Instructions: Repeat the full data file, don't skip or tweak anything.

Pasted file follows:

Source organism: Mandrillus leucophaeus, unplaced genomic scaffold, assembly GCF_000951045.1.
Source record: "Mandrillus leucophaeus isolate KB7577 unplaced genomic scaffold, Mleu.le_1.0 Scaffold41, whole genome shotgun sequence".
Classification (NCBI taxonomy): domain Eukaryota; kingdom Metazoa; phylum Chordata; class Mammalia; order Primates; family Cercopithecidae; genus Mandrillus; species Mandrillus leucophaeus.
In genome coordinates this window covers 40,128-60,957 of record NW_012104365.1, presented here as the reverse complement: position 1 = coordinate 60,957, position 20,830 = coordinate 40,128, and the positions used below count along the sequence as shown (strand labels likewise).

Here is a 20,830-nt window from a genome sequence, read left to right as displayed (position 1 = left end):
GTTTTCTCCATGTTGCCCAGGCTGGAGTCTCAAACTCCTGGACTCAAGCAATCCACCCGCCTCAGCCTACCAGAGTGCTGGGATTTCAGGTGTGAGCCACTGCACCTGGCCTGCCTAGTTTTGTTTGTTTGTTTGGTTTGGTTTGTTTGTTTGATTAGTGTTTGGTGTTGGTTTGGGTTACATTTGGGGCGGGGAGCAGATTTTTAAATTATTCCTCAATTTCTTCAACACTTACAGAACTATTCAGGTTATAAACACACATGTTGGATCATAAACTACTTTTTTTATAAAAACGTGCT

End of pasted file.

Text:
Source organism: Mandrillus leucophaeus, unplaced genomic scaffold, assembly GCF_000951045.1.
Source record: "Mandrillus leucophaeus isolate KB7577 unplaced genomic scaffold, Mleu.le_1.0 Scaffold41, whole genome shotgun sequence".
Classification (NCBI taxonomy): domain Eukaryota; kingdom Metazoa; phylum Chordata; class Mammalia; order Primates; family Cercopithecidae; genus Mandrillus; species Mandrillus leucophaeus.
In genome coordinates this window covers 40,128-60,957 of record NW_012104365.1, presented here as the reverse complement: position 1 = coordinate 60,957, position 20,830 = coordinate 40,128, and the positions used below count along the sequence as shown (strand labels likewise).

Here is a 20,830-nt window from a genome sequence, read left to right as displayed (position 1 = left end):
GTTTTCTCCATGTTGCCCAGGCTGGAGTCTCAAACTCCTGGACTCAAGCAATCCACCCGCCTCAGCCTACCAGAGTGCTGGGATTTCAGGTGTGAGCCACTGCACCTGGCCTGCCTAGTTTTGTTTGTTTGTTTGGTTTGGTTTGTTTGTTTGATTAGTGTTTGGTGTTGGTTTGGGTTACATTTGGGGCGGGGAGCAGATTTTTAAATTATTCCTCAATTTCTTCAACACTTACAGAACTATTCAGGTTATAAACACACATGTTGGATCATAAACTACTTTTTTTATAAAAACGTGCT